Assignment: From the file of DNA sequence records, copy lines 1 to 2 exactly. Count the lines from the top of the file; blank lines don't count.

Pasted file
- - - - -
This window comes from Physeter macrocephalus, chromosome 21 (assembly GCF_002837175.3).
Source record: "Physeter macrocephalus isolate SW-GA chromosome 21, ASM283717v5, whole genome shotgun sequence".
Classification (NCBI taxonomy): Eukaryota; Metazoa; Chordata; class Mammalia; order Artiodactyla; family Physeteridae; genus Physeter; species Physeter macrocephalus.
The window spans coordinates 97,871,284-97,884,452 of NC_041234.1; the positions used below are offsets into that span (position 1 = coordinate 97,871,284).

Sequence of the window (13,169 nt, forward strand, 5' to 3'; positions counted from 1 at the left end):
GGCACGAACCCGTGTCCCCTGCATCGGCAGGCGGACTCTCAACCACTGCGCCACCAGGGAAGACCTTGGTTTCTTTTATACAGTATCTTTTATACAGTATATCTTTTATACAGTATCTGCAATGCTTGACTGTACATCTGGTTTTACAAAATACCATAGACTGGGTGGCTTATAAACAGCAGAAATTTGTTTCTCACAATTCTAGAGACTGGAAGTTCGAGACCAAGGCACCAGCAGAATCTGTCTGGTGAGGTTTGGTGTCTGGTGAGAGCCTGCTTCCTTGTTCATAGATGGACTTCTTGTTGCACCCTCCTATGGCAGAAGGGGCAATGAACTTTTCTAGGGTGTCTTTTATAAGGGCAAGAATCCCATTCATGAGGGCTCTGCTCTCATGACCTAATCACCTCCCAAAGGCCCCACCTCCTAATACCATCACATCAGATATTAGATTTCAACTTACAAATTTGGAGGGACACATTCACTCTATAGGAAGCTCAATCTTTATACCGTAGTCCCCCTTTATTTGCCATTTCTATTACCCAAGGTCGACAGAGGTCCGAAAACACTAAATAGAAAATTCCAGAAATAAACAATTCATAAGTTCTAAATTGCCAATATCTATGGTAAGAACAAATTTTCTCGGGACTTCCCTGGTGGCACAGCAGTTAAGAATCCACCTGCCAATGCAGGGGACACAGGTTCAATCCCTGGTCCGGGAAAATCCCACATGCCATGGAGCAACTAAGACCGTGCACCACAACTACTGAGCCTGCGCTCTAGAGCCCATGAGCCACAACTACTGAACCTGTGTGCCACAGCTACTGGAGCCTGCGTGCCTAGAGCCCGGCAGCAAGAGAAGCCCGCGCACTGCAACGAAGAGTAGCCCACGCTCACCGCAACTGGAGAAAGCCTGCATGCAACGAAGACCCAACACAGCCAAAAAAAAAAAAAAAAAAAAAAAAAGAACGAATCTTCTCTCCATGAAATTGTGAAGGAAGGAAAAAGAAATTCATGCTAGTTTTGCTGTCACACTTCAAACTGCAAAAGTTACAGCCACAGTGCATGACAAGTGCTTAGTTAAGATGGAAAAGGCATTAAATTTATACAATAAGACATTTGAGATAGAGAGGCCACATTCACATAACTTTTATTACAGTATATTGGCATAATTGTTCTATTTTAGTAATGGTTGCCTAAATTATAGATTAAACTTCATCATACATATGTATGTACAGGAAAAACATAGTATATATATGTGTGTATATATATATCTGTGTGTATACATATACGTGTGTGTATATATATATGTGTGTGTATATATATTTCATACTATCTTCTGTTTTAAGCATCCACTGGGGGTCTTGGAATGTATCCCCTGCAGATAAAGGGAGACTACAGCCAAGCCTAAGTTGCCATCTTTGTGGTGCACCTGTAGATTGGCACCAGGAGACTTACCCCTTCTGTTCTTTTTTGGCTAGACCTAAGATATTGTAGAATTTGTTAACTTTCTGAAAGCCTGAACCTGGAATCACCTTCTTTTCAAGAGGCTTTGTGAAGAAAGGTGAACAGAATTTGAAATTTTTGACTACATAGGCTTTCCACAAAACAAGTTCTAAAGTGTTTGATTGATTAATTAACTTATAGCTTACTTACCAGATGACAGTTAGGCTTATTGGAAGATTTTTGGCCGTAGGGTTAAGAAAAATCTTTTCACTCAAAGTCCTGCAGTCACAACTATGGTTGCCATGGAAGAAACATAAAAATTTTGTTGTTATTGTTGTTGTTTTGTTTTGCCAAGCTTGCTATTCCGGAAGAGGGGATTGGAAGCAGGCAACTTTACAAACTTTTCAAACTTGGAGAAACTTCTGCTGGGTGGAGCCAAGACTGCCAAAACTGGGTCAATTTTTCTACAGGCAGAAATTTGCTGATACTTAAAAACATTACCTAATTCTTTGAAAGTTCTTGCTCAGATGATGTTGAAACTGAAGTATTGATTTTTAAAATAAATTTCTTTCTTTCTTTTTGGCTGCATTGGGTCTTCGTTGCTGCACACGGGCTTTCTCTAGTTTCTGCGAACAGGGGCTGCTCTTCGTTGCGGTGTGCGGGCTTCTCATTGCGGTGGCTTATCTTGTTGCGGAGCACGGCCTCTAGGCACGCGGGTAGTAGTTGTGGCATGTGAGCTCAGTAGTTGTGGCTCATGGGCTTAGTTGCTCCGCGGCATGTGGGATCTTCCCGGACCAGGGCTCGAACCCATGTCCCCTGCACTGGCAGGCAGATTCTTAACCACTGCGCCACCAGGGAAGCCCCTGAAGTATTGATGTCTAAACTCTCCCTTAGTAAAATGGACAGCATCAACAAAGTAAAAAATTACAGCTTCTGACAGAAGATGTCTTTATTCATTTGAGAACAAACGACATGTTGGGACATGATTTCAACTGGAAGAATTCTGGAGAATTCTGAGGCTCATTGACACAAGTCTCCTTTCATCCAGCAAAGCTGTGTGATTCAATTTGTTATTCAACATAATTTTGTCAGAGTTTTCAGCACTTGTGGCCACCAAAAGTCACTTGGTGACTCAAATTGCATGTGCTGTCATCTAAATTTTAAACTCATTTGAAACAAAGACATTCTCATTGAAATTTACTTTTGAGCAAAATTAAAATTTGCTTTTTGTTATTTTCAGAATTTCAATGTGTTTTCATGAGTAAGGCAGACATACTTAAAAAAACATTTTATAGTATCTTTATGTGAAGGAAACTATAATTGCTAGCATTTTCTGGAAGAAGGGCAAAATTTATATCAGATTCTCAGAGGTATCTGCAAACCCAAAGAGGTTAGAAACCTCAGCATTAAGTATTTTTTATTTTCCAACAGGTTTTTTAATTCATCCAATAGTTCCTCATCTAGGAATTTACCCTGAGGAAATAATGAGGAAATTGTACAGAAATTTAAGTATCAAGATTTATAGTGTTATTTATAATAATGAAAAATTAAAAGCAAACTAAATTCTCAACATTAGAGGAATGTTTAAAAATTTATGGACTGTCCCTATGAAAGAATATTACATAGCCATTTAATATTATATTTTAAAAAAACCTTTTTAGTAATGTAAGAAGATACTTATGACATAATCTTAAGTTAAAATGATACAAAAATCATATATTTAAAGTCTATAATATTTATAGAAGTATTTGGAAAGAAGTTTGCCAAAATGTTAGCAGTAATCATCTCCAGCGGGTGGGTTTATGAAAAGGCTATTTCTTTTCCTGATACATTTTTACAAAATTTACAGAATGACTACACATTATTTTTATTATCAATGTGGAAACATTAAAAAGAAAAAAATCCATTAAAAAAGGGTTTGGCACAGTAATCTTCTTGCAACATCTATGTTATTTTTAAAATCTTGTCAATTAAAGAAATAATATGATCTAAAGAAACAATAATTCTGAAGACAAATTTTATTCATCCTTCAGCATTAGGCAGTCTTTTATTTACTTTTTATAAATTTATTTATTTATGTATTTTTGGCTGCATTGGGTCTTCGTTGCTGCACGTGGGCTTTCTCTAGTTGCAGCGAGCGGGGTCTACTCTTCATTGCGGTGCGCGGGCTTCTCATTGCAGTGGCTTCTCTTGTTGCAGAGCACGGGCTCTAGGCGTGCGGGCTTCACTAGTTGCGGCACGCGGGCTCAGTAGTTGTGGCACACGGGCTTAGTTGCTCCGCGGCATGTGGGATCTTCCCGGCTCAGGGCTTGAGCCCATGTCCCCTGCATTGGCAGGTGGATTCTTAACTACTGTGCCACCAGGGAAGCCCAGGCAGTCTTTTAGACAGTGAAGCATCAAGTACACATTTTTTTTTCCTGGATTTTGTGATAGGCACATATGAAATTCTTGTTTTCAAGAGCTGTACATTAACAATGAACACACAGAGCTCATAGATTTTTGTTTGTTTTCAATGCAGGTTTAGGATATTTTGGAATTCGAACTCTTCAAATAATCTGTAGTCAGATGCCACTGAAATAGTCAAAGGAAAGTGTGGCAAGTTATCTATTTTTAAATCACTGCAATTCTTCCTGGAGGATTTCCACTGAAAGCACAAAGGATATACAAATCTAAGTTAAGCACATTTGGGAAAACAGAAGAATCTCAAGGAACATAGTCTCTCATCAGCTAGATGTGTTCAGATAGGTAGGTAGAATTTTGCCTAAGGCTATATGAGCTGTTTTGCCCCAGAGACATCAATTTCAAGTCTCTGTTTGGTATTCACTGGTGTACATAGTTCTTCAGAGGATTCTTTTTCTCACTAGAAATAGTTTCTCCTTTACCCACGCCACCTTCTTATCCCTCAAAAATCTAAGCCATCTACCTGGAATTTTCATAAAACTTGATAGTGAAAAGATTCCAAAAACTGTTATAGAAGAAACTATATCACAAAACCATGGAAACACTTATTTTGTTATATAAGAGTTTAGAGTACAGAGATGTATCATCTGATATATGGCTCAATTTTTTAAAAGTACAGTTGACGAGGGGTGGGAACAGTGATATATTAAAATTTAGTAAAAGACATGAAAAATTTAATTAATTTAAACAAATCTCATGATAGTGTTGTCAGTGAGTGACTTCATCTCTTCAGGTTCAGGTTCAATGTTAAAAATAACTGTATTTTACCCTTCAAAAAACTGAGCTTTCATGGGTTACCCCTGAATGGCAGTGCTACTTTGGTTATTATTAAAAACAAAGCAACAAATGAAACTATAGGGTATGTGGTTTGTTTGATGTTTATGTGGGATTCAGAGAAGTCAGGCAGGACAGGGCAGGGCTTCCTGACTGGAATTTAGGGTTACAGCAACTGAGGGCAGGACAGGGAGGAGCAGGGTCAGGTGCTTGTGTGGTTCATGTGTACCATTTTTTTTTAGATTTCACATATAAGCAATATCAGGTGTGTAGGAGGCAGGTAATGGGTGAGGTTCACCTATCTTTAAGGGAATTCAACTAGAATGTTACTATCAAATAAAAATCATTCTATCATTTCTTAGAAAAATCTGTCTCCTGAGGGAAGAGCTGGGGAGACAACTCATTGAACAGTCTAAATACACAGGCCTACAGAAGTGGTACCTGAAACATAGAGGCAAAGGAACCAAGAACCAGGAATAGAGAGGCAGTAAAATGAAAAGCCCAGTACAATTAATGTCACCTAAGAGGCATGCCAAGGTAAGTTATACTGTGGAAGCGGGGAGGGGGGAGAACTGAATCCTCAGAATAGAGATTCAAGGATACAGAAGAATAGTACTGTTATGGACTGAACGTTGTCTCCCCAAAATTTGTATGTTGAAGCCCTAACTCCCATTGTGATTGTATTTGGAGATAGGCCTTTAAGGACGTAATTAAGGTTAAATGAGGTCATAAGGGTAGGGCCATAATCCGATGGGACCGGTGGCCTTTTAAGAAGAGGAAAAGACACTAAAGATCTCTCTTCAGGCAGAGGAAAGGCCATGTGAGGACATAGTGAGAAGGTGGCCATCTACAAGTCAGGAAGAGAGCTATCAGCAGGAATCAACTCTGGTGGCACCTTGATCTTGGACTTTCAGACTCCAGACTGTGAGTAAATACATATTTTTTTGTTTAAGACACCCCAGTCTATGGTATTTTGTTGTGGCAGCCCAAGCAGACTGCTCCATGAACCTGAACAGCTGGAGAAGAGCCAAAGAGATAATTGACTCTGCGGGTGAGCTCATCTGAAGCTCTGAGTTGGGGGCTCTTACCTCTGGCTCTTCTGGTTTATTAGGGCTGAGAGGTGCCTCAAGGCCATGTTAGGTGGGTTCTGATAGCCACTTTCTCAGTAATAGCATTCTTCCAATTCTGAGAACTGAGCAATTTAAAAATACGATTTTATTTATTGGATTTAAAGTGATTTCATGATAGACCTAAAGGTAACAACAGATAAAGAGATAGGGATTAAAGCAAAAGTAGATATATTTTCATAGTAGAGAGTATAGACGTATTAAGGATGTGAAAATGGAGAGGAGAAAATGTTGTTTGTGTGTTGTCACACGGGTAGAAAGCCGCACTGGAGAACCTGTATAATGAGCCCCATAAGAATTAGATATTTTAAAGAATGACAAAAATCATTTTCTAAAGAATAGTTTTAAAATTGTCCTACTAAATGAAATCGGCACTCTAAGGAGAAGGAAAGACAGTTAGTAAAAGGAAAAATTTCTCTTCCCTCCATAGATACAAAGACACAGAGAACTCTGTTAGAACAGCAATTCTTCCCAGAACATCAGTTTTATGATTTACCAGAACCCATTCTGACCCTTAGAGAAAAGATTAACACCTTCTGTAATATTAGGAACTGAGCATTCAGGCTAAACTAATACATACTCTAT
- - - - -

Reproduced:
This window comes from Physeter macrocephalus, chromosome 21 (assembly GCF_002837175.3).
Source record: "Physeter macrocephalus isolate SW-GA chromosome 21, ASM283717v5, whole genome shotgun sequence".